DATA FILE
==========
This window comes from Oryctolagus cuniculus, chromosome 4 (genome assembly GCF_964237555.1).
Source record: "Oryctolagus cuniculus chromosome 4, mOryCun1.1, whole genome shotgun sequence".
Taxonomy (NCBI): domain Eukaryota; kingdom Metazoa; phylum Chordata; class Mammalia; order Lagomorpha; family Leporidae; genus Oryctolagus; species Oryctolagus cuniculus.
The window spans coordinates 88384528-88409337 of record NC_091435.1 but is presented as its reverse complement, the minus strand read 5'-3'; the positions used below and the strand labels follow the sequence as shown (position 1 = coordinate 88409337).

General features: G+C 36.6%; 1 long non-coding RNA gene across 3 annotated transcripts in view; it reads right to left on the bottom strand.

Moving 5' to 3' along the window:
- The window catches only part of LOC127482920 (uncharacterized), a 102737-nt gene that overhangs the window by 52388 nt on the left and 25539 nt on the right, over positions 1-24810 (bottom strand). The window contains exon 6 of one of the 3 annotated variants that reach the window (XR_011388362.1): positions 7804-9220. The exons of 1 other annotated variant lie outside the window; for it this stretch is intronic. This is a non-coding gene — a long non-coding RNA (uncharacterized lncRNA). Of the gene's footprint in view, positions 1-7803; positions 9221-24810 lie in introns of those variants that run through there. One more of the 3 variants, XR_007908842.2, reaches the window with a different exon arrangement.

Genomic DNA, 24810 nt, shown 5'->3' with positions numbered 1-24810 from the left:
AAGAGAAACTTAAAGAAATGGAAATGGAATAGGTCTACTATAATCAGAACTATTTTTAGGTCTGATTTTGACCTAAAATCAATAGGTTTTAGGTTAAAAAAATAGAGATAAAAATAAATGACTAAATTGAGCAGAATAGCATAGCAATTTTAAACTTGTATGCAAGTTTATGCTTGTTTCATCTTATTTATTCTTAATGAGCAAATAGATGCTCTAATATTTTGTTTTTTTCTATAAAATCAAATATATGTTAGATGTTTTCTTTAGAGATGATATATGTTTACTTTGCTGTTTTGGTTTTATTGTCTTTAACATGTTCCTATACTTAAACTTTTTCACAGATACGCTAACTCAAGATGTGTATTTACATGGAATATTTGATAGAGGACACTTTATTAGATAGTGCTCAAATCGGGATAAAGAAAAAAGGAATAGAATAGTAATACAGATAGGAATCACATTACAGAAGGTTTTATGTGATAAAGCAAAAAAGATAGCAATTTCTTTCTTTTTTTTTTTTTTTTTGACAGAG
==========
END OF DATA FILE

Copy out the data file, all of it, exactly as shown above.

This window comes from Oryctolagus cuniculus, chromosome 4 (genome assembly GCF_964237555.1).
Source record: "Oryctolagus cuniculus chromosome 4, mOryCun1.1, whole genome shotgun sequence".
Taxonomy (NCBI): domain Eukaryota; kingdom Metazoa; phylum Chordata; class Mammalia; order Lagomorpha; family Leporidae; genus Oryctolagus; species Oryctolagus cuniculus.
The window spans coordinates 88384528-88409337 of record NC_091435.1 but is presented as its reverse complement, the minus strand read 5'-3'; the positions used below and the strand labels follow the sequence as shown (position 1 = coordinate 88409337).

General features: G+C 36.6%; 1 long non-coding RNA gene across 3 annotated transcripts in view; it reads right to left on the bottom strand.

Moving 5' to 3' along the window:
- The window catches only part of LOC127482920 (uncharacterized), a 102737-nt gene that overhangs the window by 52388 nt on the left and 25539 nt on the right, over positions 1-24810 (bottom strand). The window contains exon 6 of one of the 3 annotated variants that reach the window (XR_011388362.1): positions 7804-9220. The exons of 1 other annotated variant lie outside the window; for it this stretch is intronic. This is a non-coding gene — a long non-coding RNA (uncharacterized lncRNA). Of the gene's footprint in view, positions 1-7803; positions 9221-24810 lie in introns of those variants that run through there. One more of the 3 variants, XR_007908842.2, reaches the window with a different exon arrangement.

Genomic DNA, 24810 nt, shown 5'->3' with positions numbered 1-24810 from the left:
AAGAGAAACTTAAAGAAATGGAAATGGAATAGGTCTACTATAATCAGAACTATTTTTAGGTCTGATTTTGACCTAAAATCAATAGGTTTTAGGTTAAAAAAATAGAGATAAAAATAAATGACTAAATTGAGCAGAATAGCATAGCAATTTTAAACTTGTATGCAAGTTTATGCTTGTTTCATCTTATTTATTCTTAATGAGCAAATAGATGCTCTAATATTTTGTTTTTTTCTATAAAATCAAATATATGTTAGATGTTTTCTTTAGAGATGATATATGTTTACTTTGCTGTTTTGGTTTTATTGTCTTTAACATGTTCCTATACTTAAACTTTTTCACAGATACGCTAACTCAAGATGTGTATTTACATGGAATATTTGATAGAGGACACTTTATTAGATAGTGCTCAAATCGGGATAAAGAAAAAAGGAATAGAATAGTAATACAGATAGGAATCACATTACAGAAGGTTTTATGTGATAAAGCAAAAAAGATAGCAATTTCTTTCTTTTTTTTTTTTTTTTTGACAGAG